In addition to the storage opportunities created by the development of a CPS, the bill also calls for the creation of an energy storage target program and establishes an energy storage target of 1,000 MWh by Dec. 31, 2025. Similar to the authority and discretion granted to DOER with respect to the CPS, the legislation authorizes DOER to implement a range of policies to achieve the 1,000 MWh target and to “encourage the cost-effective deployment of energy storage systems.”
While the 2025 target of 1,000 MWh is nowhere near as aggressive as the 2,000 MW put forth in the Senate proposal, it nonetheless evidences the legislature’s view that storage will play a key role in the transformation of the regional electric grid to its renewable future; by creating this program, the legislature sets the stage and ensures additional opportunities for storage to fulfill that role.
Not insignificantly, the bill also authorizes the procurement under Section 83C for an
additional 1,600 MW of offshore wind, doubling the currently authorized amount from 1,600 MW to 3,200 MW. The bill directs the DOER to investigate “the necessity, benefits and costs” of requiring the electric distribution companies to procure an aggregate of 1,600 MW of offshore wind by Dec. 31, 2035, and allows DOER to impose additional requirements for these procurements.
Importantly, however, the legislation mandates that any selection of offshore wind energy transmission “shall be the most cost-effective mechanism for procuring reliable, low-cost offshore wind energy transmission service for ratepayers in the commonwealth.” The increased procurement called for in the bill will draw attention to the regulatory proceedings related to Section 83C’s first 800 MW (of the 1,600 MW authorized) tranche of offshore wind – which are just getting underway at the Department of Public Utilities (DPU) – to see whether DOER signals its intent to exercise its additional procurement authority.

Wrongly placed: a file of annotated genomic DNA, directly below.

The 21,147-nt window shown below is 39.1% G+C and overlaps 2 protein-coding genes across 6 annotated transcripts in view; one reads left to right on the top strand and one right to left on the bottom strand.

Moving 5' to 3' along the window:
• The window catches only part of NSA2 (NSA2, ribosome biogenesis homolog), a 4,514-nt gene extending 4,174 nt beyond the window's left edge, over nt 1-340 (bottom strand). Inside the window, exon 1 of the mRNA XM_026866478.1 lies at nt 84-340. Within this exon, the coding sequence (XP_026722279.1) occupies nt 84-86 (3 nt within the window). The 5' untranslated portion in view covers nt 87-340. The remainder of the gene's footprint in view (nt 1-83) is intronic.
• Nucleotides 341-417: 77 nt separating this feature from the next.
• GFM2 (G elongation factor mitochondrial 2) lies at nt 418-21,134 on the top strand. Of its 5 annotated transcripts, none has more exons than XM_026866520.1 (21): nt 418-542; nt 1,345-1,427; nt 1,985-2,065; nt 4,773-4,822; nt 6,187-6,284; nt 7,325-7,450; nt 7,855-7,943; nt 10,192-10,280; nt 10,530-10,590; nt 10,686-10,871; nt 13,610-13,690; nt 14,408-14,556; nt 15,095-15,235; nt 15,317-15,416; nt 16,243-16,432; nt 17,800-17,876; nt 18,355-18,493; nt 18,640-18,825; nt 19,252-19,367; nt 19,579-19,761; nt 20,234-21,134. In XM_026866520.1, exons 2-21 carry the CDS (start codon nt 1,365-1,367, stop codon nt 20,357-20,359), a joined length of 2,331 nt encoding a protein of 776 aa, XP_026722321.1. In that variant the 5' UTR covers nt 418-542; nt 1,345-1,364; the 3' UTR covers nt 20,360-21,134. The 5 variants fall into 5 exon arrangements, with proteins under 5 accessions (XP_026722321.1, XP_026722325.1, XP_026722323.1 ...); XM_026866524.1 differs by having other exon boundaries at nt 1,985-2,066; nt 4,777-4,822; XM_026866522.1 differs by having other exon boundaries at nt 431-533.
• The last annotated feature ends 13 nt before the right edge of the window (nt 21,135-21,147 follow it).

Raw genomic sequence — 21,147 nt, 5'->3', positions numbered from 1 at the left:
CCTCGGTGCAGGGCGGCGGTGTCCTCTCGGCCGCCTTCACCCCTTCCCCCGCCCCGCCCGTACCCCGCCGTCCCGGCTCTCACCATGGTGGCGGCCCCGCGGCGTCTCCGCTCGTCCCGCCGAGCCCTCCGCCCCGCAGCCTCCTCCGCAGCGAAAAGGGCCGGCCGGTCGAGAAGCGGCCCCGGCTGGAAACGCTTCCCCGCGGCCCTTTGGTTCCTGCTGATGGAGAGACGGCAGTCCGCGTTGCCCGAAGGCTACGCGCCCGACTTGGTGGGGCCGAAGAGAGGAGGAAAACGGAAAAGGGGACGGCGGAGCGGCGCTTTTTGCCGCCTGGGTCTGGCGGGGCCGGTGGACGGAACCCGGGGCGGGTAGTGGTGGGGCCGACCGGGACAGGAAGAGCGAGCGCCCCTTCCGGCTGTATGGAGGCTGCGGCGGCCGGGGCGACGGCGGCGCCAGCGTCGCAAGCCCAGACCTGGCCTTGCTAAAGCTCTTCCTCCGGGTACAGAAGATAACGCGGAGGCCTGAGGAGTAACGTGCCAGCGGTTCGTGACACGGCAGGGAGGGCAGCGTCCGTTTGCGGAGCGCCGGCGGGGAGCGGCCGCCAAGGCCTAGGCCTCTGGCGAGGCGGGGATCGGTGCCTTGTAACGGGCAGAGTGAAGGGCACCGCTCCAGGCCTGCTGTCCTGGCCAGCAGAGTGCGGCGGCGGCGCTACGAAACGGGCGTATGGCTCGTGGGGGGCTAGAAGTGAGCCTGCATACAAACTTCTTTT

With respect to the imposition of the MMRC charge, the compromise bill once again falls short of the Senate’s more generous proposal. Instead of delaying the imposition of the charge to 2020 and requiring notice to customers before imposing the charge, the final version of the bill contains language relating only to customer notification. Specifically, the final bill authorizes utilities to impose such a charge only during peak system hours and only after utilities specify for customers the peak periods prior to imposing the charge.
While the bill neither prevents nor officially delays the imposition of the MMRC charge, the newly imposed customer notification requirements will likely require utilities to file new tariffs with the DPU before doing so, thus providing some additional, albeit brief, breathing room for net metering customers.
Though the compromise legislation may not deliver the expansive advances called for in the Senate proposal, even in its pared-down form, the legislation solidifies the commonwealth’s reputation as a leader in energy efficiency and renewable resource development. For solar advocates in search of some lifting of the net metering caps, ongoing regulatory proceedings at the DPU may provide some relief in the near future as stakeholders await decisions from DPU dockets relating to the implementation of the SMART program and on the important issue of ownership of solar facilities’ capacity rights.
In the interim, however, stakeholders will watch as the commonwealth continues to implement its clean energy policies and the regional electric grid continues its transition toward a renewable future.
Carol Holahan is counsel at Boston-based law firm Foley Hoag’s Energy & Cleantech practice. She can be reached at email@example.com.